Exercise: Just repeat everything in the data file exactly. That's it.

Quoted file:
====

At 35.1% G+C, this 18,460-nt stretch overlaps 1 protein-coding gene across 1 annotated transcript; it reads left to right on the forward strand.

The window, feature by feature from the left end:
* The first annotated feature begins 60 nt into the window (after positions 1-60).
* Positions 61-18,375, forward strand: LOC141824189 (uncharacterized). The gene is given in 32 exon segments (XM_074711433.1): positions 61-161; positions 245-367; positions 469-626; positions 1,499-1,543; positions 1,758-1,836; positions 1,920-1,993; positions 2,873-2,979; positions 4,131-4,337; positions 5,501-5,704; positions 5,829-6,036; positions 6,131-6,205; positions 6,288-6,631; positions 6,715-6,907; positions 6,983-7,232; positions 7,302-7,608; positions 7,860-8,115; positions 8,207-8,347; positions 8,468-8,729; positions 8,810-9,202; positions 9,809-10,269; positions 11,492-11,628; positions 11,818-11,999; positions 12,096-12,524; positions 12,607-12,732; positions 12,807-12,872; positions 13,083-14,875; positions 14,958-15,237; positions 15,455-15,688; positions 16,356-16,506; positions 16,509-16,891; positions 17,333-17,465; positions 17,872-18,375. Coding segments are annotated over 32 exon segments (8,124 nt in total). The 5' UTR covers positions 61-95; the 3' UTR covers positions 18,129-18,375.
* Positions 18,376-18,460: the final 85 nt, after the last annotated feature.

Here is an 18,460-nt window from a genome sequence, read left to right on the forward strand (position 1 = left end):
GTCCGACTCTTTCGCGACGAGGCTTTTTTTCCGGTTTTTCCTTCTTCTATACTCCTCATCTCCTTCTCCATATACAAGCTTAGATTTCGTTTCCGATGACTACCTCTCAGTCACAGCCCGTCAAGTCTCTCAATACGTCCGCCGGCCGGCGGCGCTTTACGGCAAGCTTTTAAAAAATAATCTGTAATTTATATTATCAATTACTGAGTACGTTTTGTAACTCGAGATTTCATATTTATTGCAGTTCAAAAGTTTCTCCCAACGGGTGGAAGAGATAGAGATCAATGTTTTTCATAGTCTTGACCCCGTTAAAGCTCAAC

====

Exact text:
At 35.1% G+C, this 18,460-nt stretch overlaps 1 protein-coding gene across 1 annotated transcript; it reads left to right on the forward strand.

The window, feature by feature from the left end:
* The first annotated feature begins 60 nt into the window (after positions 1-60).
* Positions 61-18,375, forward strand: LOC141824189 (uncharacterized). The gene is given in 32 exon segments (XM_074711433.1): positions 61-161; positions 245-367; positions 469-626; positions 1,499-1,543; positions 1,758-1,836; positions 1,920-1,993; positions 2,873-2,979; positions 4,131-4,337; positions 5,501-5,704; positions 5,829-6,036; positions 6,131-6,205; positions 6,288-6,631; positions 6,715-6,907; positions 6,983-7,232; positions 7,302-7,608; positions 7,860-8,115; positions 8,207-8,347; positions 8,468-8,729; positions 8,810-9,202; positions 9,809-10,269; positions 11,492-11,628; positions 11,818-11,999; positions 12,096-12,524; positions 12,607-12,732; positions 12,807-12,872; positions 13,083-14,875; positions 14,958-15,237; positions 15,455-15,688; positions 16,356-16,506; positions 16,509-16,891; positions 17,333-17,465; positions 17,872-18,375. Coding segments are annotated over 32 exon segments (8,124 nt in total). The 5' UTR covers positions 61-95; the 3' UTR covers positions 18,129-18,375.
* Positions 18,376-18,460: the final 85 nt, after the last annotated feature.

Here is an 18,460-nt window from a genome sequence, read left to right on the forward strand (position 1 = left end):
GTCCGACTCTTTCGCGACGAGGCTTTTTTTCCGGTTTTTCCTTCTTCTATACTCCTCATCTCCTTCTCCATATACAAGCTTAGATTTCGTTTCCGATGACTACCTCTCAGTCACAGCCCGTCAAGTCTCTCAATACGTCCGCCGGCCGGCGGCGCTTTACGGCAAGCTTTTAAAAAATAATCTGTAATTTATATTATCAATTACTGAGTACGTTTTGTAACTCGAGATTTCATATTTATTGCAGTTCAAAAGTTTCTCCCAACGGGTGGAAGAGATAGAGATCAATGTTTTTCATAGTCTTGACCCCGTTAAAGCTCAAC